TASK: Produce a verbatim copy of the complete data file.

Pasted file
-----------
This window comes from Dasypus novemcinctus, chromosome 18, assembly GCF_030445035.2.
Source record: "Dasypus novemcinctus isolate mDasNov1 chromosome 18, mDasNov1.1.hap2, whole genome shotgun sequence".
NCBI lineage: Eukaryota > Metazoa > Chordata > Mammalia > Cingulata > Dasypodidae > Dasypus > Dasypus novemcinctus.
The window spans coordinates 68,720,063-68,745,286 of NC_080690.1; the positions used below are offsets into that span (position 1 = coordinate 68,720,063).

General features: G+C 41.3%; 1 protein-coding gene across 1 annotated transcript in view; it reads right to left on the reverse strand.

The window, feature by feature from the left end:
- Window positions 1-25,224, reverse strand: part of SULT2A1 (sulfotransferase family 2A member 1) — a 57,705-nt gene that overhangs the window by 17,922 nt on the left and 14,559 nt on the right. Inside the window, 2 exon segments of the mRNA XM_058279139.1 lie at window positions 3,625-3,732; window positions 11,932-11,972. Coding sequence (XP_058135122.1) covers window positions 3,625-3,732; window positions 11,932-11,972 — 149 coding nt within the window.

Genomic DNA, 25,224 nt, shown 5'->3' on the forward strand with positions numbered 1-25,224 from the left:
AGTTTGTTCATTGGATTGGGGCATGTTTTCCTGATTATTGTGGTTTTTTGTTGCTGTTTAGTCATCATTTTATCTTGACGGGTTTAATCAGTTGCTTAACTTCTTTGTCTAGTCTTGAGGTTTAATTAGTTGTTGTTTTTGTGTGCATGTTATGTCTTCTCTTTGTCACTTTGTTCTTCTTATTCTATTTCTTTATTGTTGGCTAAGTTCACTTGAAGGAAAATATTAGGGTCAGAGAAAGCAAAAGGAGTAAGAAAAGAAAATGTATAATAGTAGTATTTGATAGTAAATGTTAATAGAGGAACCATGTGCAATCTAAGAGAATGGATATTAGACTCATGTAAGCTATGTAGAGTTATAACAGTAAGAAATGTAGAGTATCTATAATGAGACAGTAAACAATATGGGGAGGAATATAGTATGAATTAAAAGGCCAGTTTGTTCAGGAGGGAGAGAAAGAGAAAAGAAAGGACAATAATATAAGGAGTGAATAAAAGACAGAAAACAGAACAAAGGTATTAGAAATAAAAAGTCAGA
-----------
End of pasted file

This window comes from Dasypus novemcinctus, chromosome 18, assembly GCF_030445035.2.
Source record: "Dasypus novemcinctus isolate mDasNov1 chromosome 18, mDasNov1.1.hap2, whole genome shotgun sequence".
NCBI lineage: Eukaryota > Metazoa > Chordata > Mammalia > Cingulata > Dasypodidae > Dasypus > Dasypus novemcinctus.
The window spans coordinates 68,720,063-68,745,286 of NC_080690.1; the positions used below are offsets into that span (position 1 = coordinate 68,720,063).

General features: G+C 41.3%; 1 protein-coding gene across 1 annotated transcript in view; it reads right to left on the reverse strand.

The window, feature by feature from the left end:
- Window positions 1-25,224, reverse strand: part of SULT2A1 (sulfotransferase family 2A member 1) — a 57,705-nt gene that overhangs the window by 17,922 nt on the left and 14,559 nt on the right. Inside the window, 2 exon segments of the mRNA XM_058279139.1 lie at window positions 3,625-3,732; window positions 11,932-11,972. Coding sequence (XP_058135122.1) covers window positions 3,625-3,732; window positions 11,932-11,972 — 149 coding nt within the window.

Genomic DNA, 25,224 nt, shown 5'->3' on the forward strand with positions numbered 1-25,224 from the left:
AGTTTGTTCATTGGATTGGGGCATGTTTTCCTGATTATTGTGGTTTTTTGTTGCTGTTTAGTCATCATTTTATCTTGACGGGTTTAATCAGTTGCTTAACTTCTTTGTCTAGTCTTGAGGTTTAATTAGTTGTTGTTTTTGTGTGCATGTTATGTCTTCTCTTTGTCACTTTGTTCTTCTTATTCTATTTCTTTATTGTTGGCTAAGTTCACTTGAAGGAAAATATTAGGGTCAGAGAAAGCAAAAGGAGTAAGAAAAGAAAATGTATAATAGTAGTATTTGATAGTAAATGTTAATAGAGGAACCATGTGCAATCTAAGAGAATGGATATTAGACTCATGTAAGCTATGTAGAGTTATAACAGTAAGAAATGTAGAGTATCTATAATGAGACAGTAAACAATATGGGGAGGAATATAGTATGAATTAAAAGGCCAGTTTGTTCAGGAGGGAGAGAAAGAGAAAAGAAAGGACAATAATATAAGGAGTGAATAAAAGACAGAAAACAGAACAAAGGTATTAGAAATAAAAAGTCAGA